Perry County: A Sportsman’s Paradise

County Feature is a series of articles on each county in Pennsylvania and its history.

Despite its proximity to Pennsylvania’s bustling and heavily urbanized capital city, Perry County remains a sportsman’s placid paradise with its thickly forested moun­tains and lushly verdant val­leys. Much like its neighboring counties – Franklin, Cumber­land, Juniata and Dauphin­ – Perry County claims a topogra­phy that is neither unique nor unusual: its mountains give way to broad fields which have supported farmers since the earliest settlement. And like so many other counties, Perry’s history typifies early Pennsyl­vania settlement patterns.

The history of Perry County begins with the first inhabit­ants: the Native Americans. The Tuscarora, driven from their settlements in the Caroli­nas, arrived in the region about 1713, followed a decade later by members of the Chouanon (Shawnee) and Lenni-Lenape (Delaware) tribes. The lands the Indians inhabited were fertile hunting and trapping grounds, still attracting hunters to the county today.

Perry County’s first white settlers were “squatters,” whom the Indians attempted to evict by appealing to authorities in Carlisle, the Cum­berland County seat. At the time, provincial law forbade white settlers to intrude on Indian territory, but by 1751 more than eleven hundred settlers – mostly Irish and some German – settled in the area that is present-day Perry County. The area, which in­cluded today’s Perry County, opened to settlers through the Treaty of Albany on July 6, 1754. In February 1755, a land office was established in Lancaster to promote the sale of land in the region. The individual credited as the first authorized resident of the region now called Perry County was Andrew Montour, whose name was lent to a small stream in the county’s western section.

Following Gen. Edward Braddock’s defeat on July 9, 1755, during the French and Indian War (see “Into the Val­ley of Death” by Iola B. Parker in the winter 1988 issue), bands of Delawares began attacking settle­ments in the region. Several massacres occurred, including one near Loysville where the George Robinson family had erected a log fort and stockade as a protection against such attacks. Three individuals were killed when the fort was attacked in July. Dozens of settlers in the area known as Sherman’s Valley – along Sherman’s Creek, which empties into the Susquehanna River­ – were massacred or taken pris­oner during the bloody attacks in 1755-1756.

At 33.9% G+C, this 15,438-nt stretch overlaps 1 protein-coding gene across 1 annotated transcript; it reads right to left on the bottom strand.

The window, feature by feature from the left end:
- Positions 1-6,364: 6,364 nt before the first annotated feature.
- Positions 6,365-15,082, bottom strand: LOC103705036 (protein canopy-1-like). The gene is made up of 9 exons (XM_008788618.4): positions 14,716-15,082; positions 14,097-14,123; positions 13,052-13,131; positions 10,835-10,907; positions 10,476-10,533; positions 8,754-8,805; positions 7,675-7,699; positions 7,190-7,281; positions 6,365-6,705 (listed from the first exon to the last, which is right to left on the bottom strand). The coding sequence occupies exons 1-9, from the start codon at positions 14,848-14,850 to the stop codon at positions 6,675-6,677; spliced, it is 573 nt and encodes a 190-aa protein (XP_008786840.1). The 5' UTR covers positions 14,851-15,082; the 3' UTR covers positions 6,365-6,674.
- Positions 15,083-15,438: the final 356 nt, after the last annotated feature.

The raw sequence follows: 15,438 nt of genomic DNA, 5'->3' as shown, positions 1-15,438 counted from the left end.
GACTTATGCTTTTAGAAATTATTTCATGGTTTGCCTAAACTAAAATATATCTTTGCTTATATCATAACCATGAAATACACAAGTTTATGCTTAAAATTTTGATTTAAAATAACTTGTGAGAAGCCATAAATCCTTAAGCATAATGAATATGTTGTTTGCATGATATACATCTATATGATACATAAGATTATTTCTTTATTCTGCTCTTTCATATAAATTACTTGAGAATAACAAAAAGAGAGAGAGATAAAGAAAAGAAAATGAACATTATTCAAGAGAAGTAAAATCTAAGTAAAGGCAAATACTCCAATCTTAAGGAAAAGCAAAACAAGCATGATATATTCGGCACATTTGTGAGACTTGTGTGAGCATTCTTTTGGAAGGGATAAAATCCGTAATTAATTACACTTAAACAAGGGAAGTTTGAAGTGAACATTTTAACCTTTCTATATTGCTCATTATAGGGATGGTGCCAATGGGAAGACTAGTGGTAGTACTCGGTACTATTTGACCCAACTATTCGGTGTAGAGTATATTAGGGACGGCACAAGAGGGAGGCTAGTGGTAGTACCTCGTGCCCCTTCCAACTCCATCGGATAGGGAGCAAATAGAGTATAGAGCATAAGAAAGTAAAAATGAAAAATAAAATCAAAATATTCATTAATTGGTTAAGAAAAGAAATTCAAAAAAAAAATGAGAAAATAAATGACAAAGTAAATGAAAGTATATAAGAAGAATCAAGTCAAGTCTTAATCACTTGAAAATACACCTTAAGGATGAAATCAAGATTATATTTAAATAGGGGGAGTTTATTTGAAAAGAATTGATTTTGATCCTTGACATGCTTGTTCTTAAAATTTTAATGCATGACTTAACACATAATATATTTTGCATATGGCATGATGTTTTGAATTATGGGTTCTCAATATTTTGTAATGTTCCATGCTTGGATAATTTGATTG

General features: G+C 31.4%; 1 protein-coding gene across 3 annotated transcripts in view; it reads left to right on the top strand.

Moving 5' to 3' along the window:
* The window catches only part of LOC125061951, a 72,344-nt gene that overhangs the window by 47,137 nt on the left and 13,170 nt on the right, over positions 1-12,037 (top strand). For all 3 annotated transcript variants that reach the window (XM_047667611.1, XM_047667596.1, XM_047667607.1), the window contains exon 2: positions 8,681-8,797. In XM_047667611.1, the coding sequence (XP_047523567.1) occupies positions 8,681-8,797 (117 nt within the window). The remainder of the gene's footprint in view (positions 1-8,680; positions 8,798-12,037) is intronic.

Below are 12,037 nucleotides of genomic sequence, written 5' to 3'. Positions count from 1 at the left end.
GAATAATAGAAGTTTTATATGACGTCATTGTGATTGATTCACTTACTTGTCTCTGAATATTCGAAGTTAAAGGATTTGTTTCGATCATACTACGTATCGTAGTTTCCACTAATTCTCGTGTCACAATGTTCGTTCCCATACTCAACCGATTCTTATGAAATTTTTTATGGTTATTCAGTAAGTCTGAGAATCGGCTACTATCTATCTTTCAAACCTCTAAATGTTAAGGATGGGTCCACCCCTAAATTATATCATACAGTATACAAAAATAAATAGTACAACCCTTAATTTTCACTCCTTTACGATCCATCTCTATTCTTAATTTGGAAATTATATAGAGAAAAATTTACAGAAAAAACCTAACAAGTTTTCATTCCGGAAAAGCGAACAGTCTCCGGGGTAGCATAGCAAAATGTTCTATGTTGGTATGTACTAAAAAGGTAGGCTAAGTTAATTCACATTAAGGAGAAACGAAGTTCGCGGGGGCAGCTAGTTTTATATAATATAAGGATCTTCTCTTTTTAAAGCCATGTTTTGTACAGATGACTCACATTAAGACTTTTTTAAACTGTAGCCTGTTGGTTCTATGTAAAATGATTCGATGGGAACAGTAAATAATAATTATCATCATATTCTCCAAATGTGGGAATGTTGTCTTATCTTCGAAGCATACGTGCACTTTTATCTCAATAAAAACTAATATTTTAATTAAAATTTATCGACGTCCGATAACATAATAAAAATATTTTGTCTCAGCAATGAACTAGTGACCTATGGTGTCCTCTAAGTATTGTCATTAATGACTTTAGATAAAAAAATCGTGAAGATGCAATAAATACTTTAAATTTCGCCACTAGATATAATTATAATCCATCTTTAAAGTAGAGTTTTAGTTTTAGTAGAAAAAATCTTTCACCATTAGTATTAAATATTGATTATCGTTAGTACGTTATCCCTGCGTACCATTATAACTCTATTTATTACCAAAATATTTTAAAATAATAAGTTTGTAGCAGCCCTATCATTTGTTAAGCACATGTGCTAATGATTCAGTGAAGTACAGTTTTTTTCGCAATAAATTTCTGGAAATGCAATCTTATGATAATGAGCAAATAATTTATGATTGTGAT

Until a treaty with the Indians was reached in 1763, ambushes and skirmishes plagued the mountainous region. A hunter, Patrick Jack, reputedly saved several lives during the Indian attacks and even – as time-honored stories recount – recruited a band of vigilantes. Simon Girty, another early inhabitant, was said to have joined the Indian forces during the French and Indian War, and supposedly served the British as Indian interpreter during the American Revolution. Local histo­rians have discounted many of the heroic feats ascribed to Girty, but a rock formation between Duncannon and Liverpool resembling a man’s profile bears the name Girty’s Notch because legends con­tend that he inhabited a cave in the notch.

At the close of the French and Indian War, Indian tribes began abandoning their holdings in central Pennsylvania, including land that makes up present-day Perry County. In their place, Scotch-Irish, Welsh and German settlers inhabited the area. The proliferation of Presbyterian, Lutheran and Reformed (now United Church of Christ) congregations evi­denced the strong hold the earliest settlers claimed.

It was not until nearly three-quarters of a century following the French and Indian War that Perry County was formally created by an act of the state legislature. On March 22, 1820, the county was separated from Cum­berland County to give residents relief from traveling as many as forty difficult miles over the Kittatinny (or Blue) Mountains to Carlisle to attend court, conduct land transac­tions and engage in commerce. As the population of the northern reaches of Cum­berland County burgeoned, the residents clamored for a local seat of government. The issue soon evolved into a vig­orously debated and hotly contested question; in fact, some families even divided­ – and a few remained enemies for years – over the proposed county. Finally, the northern­ers petitioned the General Assembly of Pennsylvania during the 1819-1820 session to “renew their prayers for a division of Cumberland County, because of its local situation and the convenience and prosperity of the people of Sherman’s Valley imperiously require a decision.”